[3:41] And Isaiah describes that very powerfully when he speaks about the Old Testament community as those who walked in darkness and who dwelled in a land of deep darkness.

[3:56] So we might come to this genealogy and think, wow, what an impressive heritage Jesus has. The truth is, this is a family line with a dark and difficult past.

[4:13] Now to help us see that, I want to just pick four names out of this genealogy to look at more closely. There's actually lots that we could look at in this genealogy.

[4:24] One of the things that's particularly interesting is the mention of women. But what I want to do is actually just pick out four of the men and I'm going to go for some of the slightly not so obvious ones.

[4:36] So I have picked, slightly randomly, Hezron, Rehoboam, Abaihud and Matham. So Hezron, he's probably three or four generations after Jacob.

[4:50] So that means he comes probably in between the book of Genesis and Exodus. Now just to note that in genealogies like this in the Bible, it's not uncommon for them to skip out generations.

[5:04] So being the father of someone doesn't necessarily refer to immediate offspring. It can also refer to someone being the descendant of someone else.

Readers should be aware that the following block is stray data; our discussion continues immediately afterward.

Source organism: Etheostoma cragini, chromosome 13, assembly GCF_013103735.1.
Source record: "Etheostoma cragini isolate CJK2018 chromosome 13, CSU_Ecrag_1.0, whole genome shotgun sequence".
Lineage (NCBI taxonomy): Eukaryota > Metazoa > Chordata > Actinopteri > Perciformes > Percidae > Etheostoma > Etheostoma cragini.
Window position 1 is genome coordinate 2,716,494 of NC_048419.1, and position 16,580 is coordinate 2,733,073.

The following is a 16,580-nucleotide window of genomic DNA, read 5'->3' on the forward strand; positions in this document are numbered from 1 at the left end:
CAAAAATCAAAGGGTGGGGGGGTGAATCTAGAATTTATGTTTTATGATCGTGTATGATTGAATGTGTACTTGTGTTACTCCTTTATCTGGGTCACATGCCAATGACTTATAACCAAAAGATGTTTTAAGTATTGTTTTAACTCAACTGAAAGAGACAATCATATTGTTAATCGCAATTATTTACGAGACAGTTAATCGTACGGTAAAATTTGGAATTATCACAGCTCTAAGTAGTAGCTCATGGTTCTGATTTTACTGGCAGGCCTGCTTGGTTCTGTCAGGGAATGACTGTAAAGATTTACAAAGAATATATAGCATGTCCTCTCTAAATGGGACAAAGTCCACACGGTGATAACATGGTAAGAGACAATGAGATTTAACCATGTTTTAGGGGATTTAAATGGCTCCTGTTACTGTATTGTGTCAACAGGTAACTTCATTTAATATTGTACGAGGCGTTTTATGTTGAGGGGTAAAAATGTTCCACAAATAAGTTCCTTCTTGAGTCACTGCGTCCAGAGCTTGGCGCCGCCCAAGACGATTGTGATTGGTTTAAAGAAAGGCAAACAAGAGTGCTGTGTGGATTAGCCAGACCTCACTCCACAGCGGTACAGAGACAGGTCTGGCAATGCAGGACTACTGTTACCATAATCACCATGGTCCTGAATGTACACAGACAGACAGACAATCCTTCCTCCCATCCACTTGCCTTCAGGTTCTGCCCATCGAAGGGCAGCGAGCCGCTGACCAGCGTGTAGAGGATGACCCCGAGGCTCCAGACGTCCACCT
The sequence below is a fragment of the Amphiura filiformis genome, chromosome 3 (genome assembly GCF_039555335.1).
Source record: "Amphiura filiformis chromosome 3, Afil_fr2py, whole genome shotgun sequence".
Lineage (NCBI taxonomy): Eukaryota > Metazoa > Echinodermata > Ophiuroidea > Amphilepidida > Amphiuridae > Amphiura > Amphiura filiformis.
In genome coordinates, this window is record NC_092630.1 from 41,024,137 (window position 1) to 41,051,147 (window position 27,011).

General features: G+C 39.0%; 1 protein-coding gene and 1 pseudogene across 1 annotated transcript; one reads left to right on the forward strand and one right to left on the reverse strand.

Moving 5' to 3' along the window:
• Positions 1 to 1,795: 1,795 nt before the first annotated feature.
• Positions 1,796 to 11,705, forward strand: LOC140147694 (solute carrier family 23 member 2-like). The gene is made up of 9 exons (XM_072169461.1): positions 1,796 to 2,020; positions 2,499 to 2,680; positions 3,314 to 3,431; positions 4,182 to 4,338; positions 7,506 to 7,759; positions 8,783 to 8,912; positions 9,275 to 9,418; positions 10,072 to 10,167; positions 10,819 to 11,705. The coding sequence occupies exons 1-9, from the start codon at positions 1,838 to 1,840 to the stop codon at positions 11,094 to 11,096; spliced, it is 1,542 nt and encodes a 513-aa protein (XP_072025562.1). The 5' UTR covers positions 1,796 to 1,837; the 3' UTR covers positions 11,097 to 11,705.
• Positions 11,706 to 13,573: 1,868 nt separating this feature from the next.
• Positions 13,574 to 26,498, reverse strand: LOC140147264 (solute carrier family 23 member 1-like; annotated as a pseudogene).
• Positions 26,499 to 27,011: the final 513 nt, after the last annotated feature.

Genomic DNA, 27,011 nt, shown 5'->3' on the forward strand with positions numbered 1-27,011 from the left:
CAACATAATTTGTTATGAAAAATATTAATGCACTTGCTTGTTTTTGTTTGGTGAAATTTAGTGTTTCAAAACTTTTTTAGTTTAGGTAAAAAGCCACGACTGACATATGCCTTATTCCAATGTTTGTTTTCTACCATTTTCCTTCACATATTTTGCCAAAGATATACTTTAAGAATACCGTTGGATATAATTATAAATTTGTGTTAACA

[5:15] And you see that actually in verse one of Matthew where it says that Jesus is the son of David and the son of Abraham, obviously in a sense of being a descendant.

[5:28] So Hezron, probably three or four generations after Jacob. So that's roughly kind of 1600, 1700 BC-ish. Rehoboam, he was king after Solomon.

[5:42] And so that was around 920 BC, his reign was 931-913. Abaihud, he is a little bit further on, probably around 450 BC-ish.

[5:54] Again, we don't know exactly, but he comes after the Jews have returned from exile in Babylon. And that means he's more or less at the end of the Old Testament, pretty much at the kind of conclusion of the Old Testament era.

[6:10] And then we have Mathan who comes just a generation or two, two or three generations before Joseph.

[6:20] He may have been his grandfather, he may have been his great grandfather. We can't be sure. He probably lived around 100 BC, maybe a wee bit before. The key thing is that he lived in the bit between the Old Testament and the New Testament, what we call the inter-testamental period.

[6:38] Now I don't know very much about any of these four, except Rehoboam we know a little bit about from the book of Kings and Chronicles. However, we do know quite a bit about the days in which they lived.

[6:54] And the knowledge of the periods in which these people lived can help us build up a picture of what their lives were like. And to try and kind of bring us into their lives a wee bit for these, not just to be kind of names that just seem a million miles away, I thought we could interview them to find out more about them.

[7:13] So we're going to interview them in inverted commas and we're going to ask them two questions. Where do you live and what's it like? So let's start with Hezron, where do you live and what's it like?

[7:26] I live in Egypt. That's not where I'm originally from. My family are from north of here where the Canaanites live. That's our home, but we had to leave because of famine.